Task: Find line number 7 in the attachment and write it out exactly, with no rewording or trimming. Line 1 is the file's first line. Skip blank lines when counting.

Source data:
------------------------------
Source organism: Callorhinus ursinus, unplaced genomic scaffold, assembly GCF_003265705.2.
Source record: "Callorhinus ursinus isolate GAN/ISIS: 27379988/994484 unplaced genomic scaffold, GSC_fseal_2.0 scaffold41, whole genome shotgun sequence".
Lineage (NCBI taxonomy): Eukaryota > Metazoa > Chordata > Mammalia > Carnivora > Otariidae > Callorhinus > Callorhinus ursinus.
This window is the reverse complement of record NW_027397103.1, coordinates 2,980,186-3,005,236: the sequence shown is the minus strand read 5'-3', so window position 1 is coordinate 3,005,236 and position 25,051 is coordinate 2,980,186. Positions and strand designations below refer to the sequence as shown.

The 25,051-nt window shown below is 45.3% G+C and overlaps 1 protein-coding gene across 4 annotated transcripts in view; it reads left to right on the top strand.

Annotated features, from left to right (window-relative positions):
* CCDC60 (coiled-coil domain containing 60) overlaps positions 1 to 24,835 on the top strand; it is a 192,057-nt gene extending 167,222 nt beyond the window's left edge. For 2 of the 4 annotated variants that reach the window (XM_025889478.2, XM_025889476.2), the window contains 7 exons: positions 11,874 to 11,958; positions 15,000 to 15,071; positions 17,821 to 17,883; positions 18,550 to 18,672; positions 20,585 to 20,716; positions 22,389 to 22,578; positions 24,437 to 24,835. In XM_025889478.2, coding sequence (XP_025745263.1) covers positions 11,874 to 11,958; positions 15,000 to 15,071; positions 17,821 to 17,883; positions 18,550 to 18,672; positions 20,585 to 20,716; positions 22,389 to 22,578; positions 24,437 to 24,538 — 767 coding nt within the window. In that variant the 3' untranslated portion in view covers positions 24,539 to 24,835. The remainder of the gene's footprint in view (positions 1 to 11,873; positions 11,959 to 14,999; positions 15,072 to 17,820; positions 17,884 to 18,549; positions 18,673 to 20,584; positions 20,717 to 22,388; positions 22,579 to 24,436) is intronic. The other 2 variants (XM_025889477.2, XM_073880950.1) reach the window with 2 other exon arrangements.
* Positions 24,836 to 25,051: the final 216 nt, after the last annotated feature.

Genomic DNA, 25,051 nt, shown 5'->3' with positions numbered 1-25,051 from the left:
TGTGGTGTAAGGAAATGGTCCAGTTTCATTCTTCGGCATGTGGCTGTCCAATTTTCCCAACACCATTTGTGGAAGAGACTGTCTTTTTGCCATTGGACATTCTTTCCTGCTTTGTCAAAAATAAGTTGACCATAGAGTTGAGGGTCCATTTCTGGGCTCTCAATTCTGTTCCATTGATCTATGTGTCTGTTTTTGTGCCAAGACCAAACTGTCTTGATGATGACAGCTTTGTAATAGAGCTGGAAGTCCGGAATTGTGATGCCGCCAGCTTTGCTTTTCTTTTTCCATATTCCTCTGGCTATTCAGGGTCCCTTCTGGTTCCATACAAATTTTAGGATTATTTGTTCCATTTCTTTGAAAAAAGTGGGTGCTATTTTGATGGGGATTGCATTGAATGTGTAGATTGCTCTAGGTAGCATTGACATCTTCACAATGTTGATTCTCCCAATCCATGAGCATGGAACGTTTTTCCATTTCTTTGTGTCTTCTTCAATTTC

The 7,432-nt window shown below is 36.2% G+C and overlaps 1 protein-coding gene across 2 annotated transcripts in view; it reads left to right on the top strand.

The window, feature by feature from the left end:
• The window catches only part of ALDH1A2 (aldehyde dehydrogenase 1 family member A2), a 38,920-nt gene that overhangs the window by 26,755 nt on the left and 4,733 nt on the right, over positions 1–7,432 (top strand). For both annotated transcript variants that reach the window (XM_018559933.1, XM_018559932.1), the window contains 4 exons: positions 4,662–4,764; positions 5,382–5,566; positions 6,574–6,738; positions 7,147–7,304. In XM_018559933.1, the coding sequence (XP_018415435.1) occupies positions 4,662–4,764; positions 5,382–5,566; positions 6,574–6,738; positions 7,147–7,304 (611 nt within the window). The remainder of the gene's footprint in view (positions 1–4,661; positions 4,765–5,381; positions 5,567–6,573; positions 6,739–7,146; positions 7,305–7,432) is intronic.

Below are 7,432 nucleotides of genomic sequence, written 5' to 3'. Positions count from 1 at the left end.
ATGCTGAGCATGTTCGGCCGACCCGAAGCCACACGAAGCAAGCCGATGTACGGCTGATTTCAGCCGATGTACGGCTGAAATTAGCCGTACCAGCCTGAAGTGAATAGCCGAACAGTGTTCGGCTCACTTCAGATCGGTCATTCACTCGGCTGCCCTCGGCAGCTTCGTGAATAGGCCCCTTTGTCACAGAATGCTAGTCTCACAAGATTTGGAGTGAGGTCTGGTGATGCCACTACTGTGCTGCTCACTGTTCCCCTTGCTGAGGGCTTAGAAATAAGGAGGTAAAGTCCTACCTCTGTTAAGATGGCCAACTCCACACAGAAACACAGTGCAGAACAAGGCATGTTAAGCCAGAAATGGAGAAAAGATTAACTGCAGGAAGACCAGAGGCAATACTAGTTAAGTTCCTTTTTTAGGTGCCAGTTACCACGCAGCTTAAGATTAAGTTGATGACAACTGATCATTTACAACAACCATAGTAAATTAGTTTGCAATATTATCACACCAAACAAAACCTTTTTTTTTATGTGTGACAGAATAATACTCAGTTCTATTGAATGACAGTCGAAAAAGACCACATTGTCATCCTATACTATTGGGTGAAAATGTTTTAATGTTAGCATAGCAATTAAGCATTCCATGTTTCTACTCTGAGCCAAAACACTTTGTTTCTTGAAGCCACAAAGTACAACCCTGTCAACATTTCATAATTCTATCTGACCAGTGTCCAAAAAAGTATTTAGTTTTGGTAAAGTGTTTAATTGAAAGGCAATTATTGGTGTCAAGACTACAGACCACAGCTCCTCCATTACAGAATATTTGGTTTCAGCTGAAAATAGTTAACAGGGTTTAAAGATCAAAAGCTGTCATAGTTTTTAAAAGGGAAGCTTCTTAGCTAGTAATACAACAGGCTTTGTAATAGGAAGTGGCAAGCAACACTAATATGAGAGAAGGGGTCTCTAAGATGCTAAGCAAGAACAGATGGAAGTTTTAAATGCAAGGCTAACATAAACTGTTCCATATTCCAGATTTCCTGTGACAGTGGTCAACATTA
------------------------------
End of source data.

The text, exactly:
* CCDC60 (coiled-coil domain containing 60) overlaps positions 1 to 24,835 on the top strand; it is a 192,057-nt gene extending 167,222 nt beyond the window's left edge. For 2 of the 4 annotated variants that reach the window (XM_025889478.2, XM_025889476.2), the window contains 7 exons: positions 11,874 to 11,958; positions 15,000 to 15,071; positions 17,821 to 17,883; positions 18,550 to 18,672; positions 20,585 to 20,716; positions 22,389 to 22,578; positions 24,437 to 24,835. In XM_025889478.2, coding sequence (XP_025745263.1) covers positions 11,874 to 11,958; positions 15,000 to 15,071; positions 17,821 to 17,883; positions 18,550 to 18,672; positions 20,585 to 20,716; positions 22,389 to 22,578; positions 24,437 to 24,538 — 767 coding nt within the window. In that variant the 3' untranslated portion in view covers positions 24,539 to 24,835. The remainder of the gene's footprint in view (positions 1 to 11,873; positions 11,959 to 14,999; positions 15,072 to 17,820; positions 17,884 to 18,549; positions 18,673 to 20,584; positions 20,717 to 22,388; positions 22,579 to 24,436) is intronic. The other 2 variants (XM_025889477.2, XM_073880950.1) reach the window with 2 other exon arrangements.